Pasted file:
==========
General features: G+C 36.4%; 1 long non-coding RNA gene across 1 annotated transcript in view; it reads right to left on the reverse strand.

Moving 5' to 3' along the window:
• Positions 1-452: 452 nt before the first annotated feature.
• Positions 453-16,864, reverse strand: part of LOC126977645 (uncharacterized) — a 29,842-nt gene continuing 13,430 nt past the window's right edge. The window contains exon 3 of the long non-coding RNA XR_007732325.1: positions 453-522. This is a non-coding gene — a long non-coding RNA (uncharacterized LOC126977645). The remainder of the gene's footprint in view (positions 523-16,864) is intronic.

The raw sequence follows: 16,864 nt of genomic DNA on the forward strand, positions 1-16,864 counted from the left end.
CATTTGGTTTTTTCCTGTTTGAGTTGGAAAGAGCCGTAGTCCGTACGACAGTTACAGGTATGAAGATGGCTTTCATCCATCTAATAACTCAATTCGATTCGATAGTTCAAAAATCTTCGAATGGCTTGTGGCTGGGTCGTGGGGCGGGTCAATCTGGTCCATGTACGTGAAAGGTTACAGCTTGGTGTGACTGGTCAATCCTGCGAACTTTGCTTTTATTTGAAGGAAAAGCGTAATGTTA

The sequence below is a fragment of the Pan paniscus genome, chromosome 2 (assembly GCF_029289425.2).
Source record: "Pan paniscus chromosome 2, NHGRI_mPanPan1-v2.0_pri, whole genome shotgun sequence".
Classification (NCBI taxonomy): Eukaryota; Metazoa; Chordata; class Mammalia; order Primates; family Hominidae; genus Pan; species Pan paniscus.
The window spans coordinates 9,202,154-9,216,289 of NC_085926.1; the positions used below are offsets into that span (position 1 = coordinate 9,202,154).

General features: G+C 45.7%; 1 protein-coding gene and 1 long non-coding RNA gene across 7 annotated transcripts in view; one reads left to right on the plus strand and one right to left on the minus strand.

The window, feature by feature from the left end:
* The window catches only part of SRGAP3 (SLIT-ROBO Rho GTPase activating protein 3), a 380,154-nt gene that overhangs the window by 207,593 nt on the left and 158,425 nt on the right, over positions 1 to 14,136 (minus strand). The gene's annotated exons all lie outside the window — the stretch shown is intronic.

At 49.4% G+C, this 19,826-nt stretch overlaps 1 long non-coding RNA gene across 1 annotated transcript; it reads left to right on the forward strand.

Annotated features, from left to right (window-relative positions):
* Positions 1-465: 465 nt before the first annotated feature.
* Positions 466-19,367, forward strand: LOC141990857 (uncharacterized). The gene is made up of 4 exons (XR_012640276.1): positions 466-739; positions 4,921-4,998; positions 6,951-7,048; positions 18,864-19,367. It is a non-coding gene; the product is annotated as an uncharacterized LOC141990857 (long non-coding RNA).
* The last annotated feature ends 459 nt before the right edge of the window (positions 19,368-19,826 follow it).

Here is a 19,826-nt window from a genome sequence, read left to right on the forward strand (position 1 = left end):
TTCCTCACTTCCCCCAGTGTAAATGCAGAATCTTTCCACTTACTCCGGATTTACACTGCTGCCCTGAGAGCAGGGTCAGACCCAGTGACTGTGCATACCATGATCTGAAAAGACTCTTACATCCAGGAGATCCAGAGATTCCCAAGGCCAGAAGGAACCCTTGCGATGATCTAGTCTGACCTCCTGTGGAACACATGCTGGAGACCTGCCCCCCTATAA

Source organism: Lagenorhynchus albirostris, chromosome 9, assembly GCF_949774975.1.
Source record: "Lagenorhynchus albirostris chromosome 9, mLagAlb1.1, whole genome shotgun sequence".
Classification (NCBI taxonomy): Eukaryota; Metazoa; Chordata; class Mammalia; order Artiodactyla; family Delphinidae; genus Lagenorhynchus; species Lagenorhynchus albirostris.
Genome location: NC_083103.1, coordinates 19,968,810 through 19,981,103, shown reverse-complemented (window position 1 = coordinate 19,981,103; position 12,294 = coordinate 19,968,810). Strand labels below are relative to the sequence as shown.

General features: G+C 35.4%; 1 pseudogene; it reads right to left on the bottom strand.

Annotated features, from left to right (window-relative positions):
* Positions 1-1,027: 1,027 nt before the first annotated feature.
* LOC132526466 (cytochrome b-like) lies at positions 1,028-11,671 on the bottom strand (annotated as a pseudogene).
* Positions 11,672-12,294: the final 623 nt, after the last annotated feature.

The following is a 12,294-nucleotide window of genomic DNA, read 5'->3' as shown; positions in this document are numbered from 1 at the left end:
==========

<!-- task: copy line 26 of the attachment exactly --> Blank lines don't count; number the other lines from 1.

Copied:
Annotated features, from left to right (window-relative positions):